A self-described "deal junkie," Bernie Zaia's career as a Los Angeles investment banker spans more than two decades. After graduating from Stanford University in 1986, Zaia went to work as a financial analyst in Dean Witter's L.A. investment banking office. One of the deals was the initial public offering of national cable system operator Falcon Cable TV. Falcon's founder, Marc Nathanson, was so impressed that he hired Zaia, who spent the next seven years raising money there. In 1994, Zaia joined what was then a small L.A. investment bank, Barrington Associates. Working primarily on middle-market transactions, Barrington grew at a fast pace over the next decade and became one of the top-tier middle-market investment banks in the country. Zaia became a partner in 2000 and later became managing director. In 2006, Barrington was acquired by Wells Fargo, in a
transaction that Zaia maintains hasn't changed its culture. Zaia sat down with the Business Journal recently to discuss what drives him as an investment banker, how he copes with his job while raising two small children, and other issues.

Question: What do you enjoy most about investment banking?

Answer: I like the fast-paced nature of the business and the challenges of working with a wide array of entrepreneurs and helping them navigate what is usually the most important transaction of their life. When you get across the finish line and the client achieves his or her goal, there is really no way to describe the sense of accomplishment that we as bankers enjoy. And, of course, the success fees we earn when we close the deal are also pretty enjoyable.

Q: Can you describe the relationship between an investment banker and his client?

A: It can be a very taxing and emotional process for a business owner to sell all or part of his company. So we inevitably develop a very special relationship with the entrepreneur, usually as a trusted adviser, sometimes as a shrink, and always as a guy who is in the foxhole with them during a firefight.

Q: A shrink?

A: Yes, sometimes we play the role of psychologist. Inevitably in a transaction I find myself having a number of heart-to-heart talks with my client, dissuading them from getting caught up in the heat of the battle and refocusing them on their personal goals and why they pursued a transaction in the first place. While there is no couch involved, these conversations can get pretty deep.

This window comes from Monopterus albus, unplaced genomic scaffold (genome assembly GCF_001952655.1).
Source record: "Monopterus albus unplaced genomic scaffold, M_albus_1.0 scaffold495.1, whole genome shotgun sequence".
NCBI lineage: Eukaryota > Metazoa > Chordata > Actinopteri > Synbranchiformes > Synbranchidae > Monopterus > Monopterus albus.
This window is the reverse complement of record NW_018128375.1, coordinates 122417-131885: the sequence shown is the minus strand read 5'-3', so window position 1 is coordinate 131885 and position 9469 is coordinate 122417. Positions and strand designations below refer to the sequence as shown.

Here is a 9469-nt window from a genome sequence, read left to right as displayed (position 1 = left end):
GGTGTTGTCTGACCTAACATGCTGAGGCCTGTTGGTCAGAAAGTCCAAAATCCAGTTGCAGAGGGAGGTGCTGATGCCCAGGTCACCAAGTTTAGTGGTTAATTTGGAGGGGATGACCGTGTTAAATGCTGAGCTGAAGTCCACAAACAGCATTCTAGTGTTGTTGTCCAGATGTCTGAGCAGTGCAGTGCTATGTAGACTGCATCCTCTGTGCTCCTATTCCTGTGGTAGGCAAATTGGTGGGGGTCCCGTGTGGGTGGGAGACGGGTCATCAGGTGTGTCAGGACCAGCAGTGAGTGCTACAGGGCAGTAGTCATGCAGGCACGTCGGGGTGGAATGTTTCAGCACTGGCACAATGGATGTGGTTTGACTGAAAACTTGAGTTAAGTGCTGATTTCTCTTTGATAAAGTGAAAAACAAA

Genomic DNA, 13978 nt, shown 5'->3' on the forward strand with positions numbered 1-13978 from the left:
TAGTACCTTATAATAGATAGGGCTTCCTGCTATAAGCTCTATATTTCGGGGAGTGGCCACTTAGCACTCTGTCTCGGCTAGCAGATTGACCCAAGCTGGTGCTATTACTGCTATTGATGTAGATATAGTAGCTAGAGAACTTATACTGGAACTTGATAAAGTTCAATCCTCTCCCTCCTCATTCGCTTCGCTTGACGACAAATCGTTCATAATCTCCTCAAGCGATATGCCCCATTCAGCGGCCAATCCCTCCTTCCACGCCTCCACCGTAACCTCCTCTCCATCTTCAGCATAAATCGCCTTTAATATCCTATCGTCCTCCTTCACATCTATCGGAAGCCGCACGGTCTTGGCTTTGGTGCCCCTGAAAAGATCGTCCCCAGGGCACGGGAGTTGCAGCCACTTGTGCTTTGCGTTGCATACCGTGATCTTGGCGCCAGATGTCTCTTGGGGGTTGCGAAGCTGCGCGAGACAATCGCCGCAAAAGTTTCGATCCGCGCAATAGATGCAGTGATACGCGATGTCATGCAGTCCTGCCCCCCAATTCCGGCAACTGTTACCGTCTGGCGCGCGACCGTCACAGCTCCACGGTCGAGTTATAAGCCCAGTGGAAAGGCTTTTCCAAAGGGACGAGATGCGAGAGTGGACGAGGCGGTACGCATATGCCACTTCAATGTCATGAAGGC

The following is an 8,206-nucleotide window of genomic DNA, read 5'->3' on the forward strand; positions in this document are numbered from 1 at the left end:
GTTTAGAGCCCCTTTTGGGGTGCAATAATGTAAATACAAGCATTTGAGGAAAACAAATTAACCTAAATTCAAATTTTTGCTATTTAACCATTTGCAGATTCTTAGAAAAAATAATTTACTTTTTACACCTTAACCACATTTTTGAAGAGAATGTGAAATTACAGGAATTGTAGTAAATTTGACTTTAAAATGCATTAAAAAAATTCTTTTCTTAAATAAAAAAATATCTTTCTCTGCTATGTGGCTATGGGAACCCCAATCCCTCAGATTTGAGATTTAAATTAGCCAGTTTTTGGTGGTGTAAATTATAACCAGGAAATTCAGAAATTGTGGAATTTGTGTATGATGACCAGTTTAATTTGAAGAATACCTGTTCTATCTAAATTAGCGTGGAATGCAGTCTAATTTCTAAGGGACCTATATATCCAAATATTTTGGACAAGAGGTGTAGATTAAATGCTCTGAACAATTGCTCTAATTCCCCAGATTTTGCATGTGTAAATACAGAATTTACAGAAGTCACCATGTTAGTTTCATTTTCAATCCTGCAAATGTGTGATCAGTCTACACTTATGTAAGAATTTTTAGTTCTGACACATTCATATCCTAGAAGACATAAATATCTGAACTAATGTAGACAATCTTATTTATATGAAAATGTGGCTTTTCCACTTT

Q: Tell us about a successful deal.

A: We recently closed a very challenging transaction that ended in a fantastic result for our client. There were lots of starts and stops and bumps along the way, but we were able to solve each problem that came along and finally get across the goal line.

Q: So what was your client's reaction?

A: When the sale-proceeds wire hit my client's account after the deal closed, my client, who is a big guy, got up from the other side of the conference table, walked over to me and gave me a big bear hug and kept telling me how happy he was over and over again. As far as job satisfaction goes, you just can't get much better than that. Ultimately he let go of me and actually gave me a chance to breathe.

Q: Is there anything you dislike about your job?

A: Probably when an overzealous attorney over-lawyers a deal. It never ceases to amaze me how otherwise very sharp professionals can muck up the works and actually do a disservice to their clients by harping on some small legal point that, as a practical matter, does not amount to a hill of beans, and may in fact cost their client a fortune.

Q: Any really low career moments?

A: There have been two or three situations where a client has elected to not follow my advice for one reason or another, and the client ended up with a very disappointing result. It's particularly frustrating because you know what the right decision is and sometimes you just are not able to get the client to see it. These are always really tough situations, because if you are worth your salt in this business, you take these failures personally, regardless of what caused them.

Q: So business owners aren't easy to work with?

A: I love working with entrepreneurs and have a huge amount of respect for them. At the same time, entrepreneurs are a very strong-minded bunch and sometimes they forget there is this thing called gravity.

Q: What do you mean by gravity?

A: They all have very strong wills and typically lots of creativity, passion and resilience. They really enjoy business and its challenges. Usually they are not the kind of folks who are comfortable reporting to others and often that is why they start their own companies. Most have an unwillingness to take no for an answer and are usually willing to walk through a brick wall to achieve their goals. When others see problems, they see opportunities they are really cut from a different cloth than most of us mortals.

Q: Did you ever think about becoming an entrepreneur yourself?

A: I'm not sure I would have the patience it takes to build a company. I'm a deal junkie. Founding and growing a company like the ones we represent takes a certain personality, one which investment bankers just do not have.

Q: What are the qualities of a successful investment banker?

A: It may sound surprising for a job in the finance industry, but most importantly, you need a strong degree of common sense and street smarts and the ability to be a good salesman.

Q: Salesman?